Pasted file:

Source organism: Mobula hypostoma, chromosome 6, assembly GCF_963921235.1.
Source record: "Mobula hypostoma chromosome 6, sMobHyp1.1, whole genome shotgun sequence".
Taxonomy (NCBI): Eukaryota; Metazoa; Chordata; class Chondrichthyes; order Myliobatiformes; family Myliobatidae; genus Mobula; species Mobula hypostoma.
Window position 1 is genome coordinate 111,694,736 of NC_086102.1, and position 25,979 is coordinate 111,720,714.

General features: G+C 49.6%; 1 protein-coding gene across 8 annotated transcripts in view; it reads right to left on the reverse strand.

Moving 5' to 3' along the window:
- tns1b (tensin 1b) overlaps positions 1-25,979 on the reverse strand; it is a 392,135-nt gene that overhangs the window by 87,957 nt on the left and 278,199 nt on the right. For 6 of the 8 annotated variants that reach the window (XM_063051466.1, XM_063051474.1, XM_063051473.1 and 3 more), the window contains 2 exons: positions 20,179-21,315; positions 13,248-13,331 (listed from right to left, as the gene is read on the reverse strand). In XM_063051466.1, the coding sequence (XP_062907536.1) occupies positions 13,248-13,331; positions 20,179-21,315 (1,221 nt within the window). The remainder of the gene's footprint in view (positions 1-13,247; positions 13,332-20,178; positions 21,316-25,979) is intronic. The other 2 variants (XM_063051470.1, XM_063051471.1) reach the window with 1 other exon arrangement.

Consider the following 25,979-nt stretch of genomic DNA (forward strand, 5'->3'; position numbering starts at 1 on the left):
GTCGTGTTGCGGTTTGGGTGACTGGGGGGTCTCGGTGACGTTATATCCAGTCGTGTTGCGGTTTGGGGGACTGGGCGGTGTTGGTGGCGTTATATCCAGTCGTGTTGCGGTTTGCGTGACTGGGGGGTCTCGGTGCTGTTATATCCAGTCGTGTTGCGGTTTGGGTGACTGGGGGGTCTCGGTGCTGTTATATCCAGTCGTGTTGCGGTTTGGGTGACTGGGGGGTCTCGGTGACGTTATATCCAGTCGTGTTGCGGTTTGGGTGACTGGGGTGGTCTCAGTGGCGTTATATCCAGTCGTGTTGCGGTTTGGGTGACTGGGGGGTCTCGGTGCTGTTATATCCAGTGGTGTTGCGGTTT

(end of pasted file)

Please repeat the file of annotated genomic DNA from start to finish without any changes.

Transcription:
Source organism: Mobula hypostoma, chromosome 6, assembly GCF_963921235.1.
Source record: "Mobula hypostoma chromosome 6, sMobHyp1.1, whole genome shotgun sequence".
Taxonomy (NCBI): Eukaryota; Metazoa; Chordata; class Chondrichthyes; order Myliobatiformes; family Myliobatidae; genus Mobula; species Mobula hypostoma.
Window position 1 is genome coordinate 111,694,736 of NC_086102.1, and position 25,979 is coordinate 111,720,714.

General features: G+C 49.6%; 1 protein-coding gene across 8 annotated transcripts in view; it reads right to left on the reverse strand.

Moving 5' to 3' along the window:
- tns1b (tensin 1b) overlaps positions 1-25,979 on the reverse strand; it is a 392,135-nt gene that overhangs the window by 87,957 nt on the left and 278,199 nt on the right. For 6 of the 8 annotated variants that reach the window (XM_063051466.1, XM_063051474.1, XM_063051473.1 and 3 more), the window contains 2 exons: positions 20,179-21,315; positions 13,248-13,331 (listed from right to left, as the gene is read on the reverse strand). In XM_063051466.1, the coding sequence (XP_062907536.1) occupies positions 13,248-13,331; positions 20,179-21,315 (1,221 nt within the window). The remainder of the gene's footprint in view (positions 1-13,247; positions 13,332-20,178; positions 21,316-25,979) is intronic. The other 2 variants (XM_063051470.1, XM_063051471.1) reach the window with 1 other exon arrangement.

Consider the following 25,979-nt stretch of genomic DNA (forward strand, 5'->3'; position numbering starts at 1 on the left):
GTCGTGTTGCGGTTTGGGTGACTGGGGGGTCTCGGTGACGTTATATCCAGTCGTGTTGCGGTTTGGGGGACTGGGCGGTGTTGGTGGCGTTATATCCAGTCGTGTTGCGGTTTGCGTGACTGGGGGGTCTCGGTGCTGTTATATCCAGTCGTGTTGCGGTTTGGGTGACTGGGGGGTCTCGGTGCTGTTATATCCAGTCGTGTTGCGGTTTGGGTGACTGGGGGGTCTCGGTGACGTTATATCCAGTCGTGTTGCGGTTTGGGTGACTGGGGTGGTCTCAGTGGCGTTATATCCAGTCGTGTTGCGGTTTGGGTGACTGGGGGGTCTCGGTGCTGTTATATCCAGTGGTGTTGCGGTTT